Organisation Theories And Representation Of Organisation Life Portrayed In Repo Men Business Essay


Organisation theories play an important role in structuring organisations. This essay discusses the organisation theories and explores the representation of organisation life portrayed in the film, Repo Men. Repo Men is directed by Miguel Sapochnik. Many organisational structures can be seen in the film. The focus of this essay is on the bureaucracy approach. Bureaucratic organisations benefit from having hierarchical structure, written rules and been seen as a whole. On the other hand, the problems of practicing bureaucracy are communication breakdown, inflexibility and employees lose their faith in the organisation. In sum, this essay discusses both side of arguments regarding bureaucracy and discusses whether bureaucracy play a better role in an organisation.

The idea of bureaucracy was introduced by Max Weber. Bureaucracy is a management approach that emphasises on the rational virtues of a structure in an organisation. This approach relies on a lot of written rules, use hierarchical organisations, formal authority, centralised decision making, record keeping and division of labour (Hopfl, 2006). In Max Weber's view, organisations need to have these elements in order to become rational in decision making (Hatch, 1997).

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Firstly the story introduces the main character of the film, Remy, who works as a "repo" man (repossession) for a company named as "Union" which manufactures and sells artificial organs to people. These artificial organs are sold at a high price but Union claims that the organs are sold at a 'reasonable' price. Union persuades their customers to sign a repayment plan in order to increase the sales of organs. Failures to pay on time will result in their artificial organs being reclaimed by the "repo" men.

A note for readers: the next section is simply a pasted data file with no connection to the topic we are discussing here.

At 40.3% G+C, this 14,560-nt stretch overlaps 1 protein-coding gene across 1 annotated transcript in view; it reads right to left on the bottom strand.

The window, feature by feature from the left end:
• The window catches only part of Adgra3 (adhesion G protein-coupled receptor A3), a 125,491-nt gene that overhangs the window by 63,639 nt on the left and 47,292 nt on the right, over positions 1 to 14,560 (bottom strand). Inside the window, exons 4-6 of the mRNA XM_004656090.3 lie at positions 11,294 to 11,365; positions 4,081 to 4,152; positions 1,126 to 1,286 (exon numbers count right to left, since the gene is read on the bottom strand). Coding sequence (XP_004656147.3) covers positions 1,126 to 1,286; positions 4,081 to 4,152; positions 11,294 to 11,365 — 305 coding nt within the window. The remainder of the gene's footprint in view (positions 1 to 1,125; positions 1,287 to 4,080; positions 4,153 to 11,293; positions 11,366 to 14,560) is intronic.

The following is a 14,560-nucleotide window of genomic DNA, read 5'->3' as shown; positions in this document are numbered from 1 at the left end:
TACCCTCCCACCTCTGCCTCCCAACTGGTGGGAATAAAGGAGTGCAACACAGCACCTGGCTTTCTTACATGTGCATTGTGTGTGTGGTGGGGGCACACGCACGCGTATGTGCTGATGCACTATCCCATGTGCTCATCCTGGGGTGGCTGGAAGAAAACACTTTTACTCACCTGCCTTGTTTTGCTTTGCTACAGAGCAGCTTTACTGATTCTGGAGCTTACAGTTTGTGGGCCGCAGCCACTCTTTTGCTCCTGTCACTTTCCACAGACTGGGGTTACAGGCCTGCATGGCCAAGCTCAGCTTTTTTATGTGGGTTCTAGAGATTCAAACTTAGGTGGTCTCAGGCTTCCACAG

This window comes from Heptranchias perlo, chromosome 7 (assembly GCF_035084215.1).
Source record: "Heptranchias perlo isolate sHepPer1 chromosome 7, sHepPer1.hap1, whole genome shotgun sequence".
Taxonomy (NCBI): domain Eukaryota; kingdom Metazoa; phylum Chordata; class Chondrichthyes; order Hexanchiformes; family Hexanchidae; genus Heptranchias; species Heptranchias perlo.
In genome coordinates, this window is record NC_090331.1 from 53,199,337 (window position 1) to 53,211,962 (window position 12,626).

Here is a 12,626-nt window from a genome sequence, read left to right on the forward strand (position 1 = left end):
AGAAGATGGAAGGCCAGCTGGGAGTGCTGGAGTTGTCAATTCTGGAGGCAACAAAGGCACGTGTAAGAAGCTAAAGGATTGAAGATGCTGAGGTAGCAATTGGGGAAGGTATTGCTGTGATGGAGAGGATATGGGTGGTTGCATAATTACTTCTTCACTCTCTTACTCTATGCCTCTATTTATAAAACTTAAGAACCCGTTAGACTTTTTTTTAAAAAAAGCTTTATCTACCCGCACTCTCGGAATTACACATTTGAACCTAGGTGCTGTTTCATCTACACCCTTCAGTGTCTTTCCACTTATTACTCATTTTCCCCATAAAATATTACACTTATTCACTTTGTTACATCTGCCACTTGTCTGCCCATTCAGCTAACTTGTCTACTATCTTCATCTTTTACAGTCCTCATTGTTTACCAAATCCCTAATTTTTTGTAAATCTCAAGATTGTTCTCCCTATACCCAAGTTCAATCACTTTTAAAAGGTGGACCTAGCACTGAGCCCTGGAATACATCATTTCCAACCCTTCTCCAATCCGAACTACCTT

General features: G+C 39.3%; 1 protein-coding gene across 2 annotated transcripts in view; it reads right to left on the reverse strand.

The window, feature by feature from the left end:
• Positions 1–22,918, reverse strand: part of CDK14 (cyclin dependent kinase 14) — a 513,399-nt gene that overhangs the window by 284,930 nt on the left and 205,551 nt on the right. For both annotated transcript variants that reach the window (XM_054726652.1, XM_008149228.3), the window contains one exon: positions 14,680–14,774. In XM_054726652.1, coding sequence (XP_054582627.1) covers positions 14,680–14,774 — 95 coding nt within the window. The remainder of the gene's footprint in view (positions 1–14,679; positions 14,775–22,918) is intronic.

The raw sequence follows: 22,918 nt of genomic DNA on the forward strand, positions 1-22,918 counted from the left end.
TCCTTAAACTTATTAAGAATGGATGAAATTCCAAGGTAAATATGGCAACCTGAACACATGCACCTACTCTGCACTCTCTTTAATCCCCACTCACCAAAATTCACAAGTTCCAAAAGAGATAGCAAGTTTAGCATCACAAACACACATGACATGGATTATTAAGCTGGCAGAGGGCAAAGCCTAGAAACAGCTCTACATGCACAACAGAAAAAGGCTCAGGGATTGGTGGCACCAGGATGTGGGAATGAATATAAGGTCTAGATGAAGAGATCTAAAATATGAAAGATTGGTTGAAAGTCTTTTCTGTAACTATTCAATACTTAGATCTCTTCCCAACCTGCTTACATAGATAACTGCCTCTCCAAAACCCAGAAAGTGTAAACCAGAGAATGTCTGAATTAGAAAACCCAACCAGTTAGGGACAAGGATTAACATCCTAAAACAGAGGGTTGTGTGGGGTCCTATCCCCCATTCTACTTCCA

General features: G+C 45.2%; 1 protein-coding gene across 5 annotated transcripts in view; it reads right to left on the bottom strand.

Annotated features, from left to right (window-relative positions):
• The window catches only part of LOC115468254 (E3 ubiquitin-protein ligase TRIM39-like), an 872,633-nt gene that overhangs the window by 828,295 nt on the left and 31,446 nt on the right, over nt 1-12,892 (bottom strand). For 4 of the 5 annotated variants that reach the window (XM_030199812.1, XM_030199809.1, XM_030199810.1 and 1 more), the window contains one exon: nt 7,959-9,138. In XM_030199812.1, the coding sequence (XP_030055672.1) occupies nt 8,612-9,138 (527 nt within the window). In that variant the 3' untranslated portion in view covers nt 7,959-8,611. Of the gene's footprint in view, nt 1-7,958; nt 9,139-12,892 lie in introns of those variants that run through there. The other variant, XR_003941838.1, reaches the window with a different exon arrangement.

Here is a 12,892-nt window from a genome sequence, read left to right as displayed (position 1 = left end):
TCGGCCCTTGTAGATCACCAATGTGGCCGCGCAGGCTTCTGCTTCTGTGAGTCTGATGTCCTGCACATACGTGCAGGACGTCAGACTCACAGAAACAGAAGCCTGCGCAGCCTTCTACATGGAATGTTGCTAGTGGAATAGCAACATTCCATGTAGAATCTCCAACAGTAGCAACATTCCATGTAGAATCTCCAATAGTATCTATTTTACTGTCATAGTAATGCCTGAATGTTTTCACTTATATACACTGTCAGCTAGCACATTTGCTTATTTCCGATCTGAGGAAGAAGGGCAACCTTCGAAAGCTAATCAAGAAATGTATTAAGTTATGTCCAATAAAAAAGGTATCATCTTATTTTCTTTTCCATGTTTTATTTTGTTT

Based on what can be seen from the film there are a few arguments made in favour of the bureaucracy approach. Firstly it can be seen that Union is organised in a hierarchy structure. The company separates their employees into different layers. The director of Union is placed at the highest level, while managers from various departments come second followed by others employees. The manager, Frank, holds the highest position in his department, his employees such as Remy and Jake have to follow his decision. The characteristic of a hierarchy structured organisation has a centralised decision maker. Frank as a manager makes every decision and tells his employees what to do, when to do it and how. The benefit of having a centralised decision maker is it allows organisation to respond much quicker to a decision made by the decision maker (Hatch, 1997). This is solely because there is one path for employers and employees to communicate by passing the employer's decisions from top level of hierarchy to bottom while the employees report to their employers from bottom to top (Hatch, 1997). Another benefit of a hierarchy organised organisation is it reduces the coordination problem. The reason is that all employees are listening to one decision maker instead of two or more (Hatch, 1997). Moreover, the people who hold the highest position in an organisation can delegate authority to other and can give punishments or rewards. Employees from lower level have to follow orders from a higher hierarchy level without questioning. In the film, the "repo" men perform their task to reclaim the artificial heart from Remy even though they were once colleagues. This benefits the employer and decision maker in a hierarchy organisation because their statuses are not questionable by the employees (Hatch,1997).

In a bureaucratic organisation like Union, there is no doubt that every employee needs to follow the written rules. The reason for having rules in an organisation like Union is to ensure that every outcome made is the same. Every procedure, action and step is stated in the rules to guide the employees from steps to steps to achieve the standard outcomes. These practices of ensuring same outcome made are known as standardisation (Balle, 1999). The benefit of having a set of rules is to reduce individuality in an organisation. For instance, every "repo" man is required to follow the handouts given by their manager, Frank, and carry out their jobs without any doubt. Moreover, it also reduces unwanted and different outcomes produce by various employees. This is solely because different employees may produce different outcomes when doing the same thing (Hatch, 1997). After sometimes of considerations, Jake accepted to follow the rules by performing his task. His task is to reclaim the artificial heart from his best friend, Remy, even though he had at first refused to accept the handout. As a result, organisations can ensure that every outcome is unbiased and rational. An organisation may not able to perform consistently in the long run, if there are no rules to guide and monitor the employees (Britan & Cohen, 1980).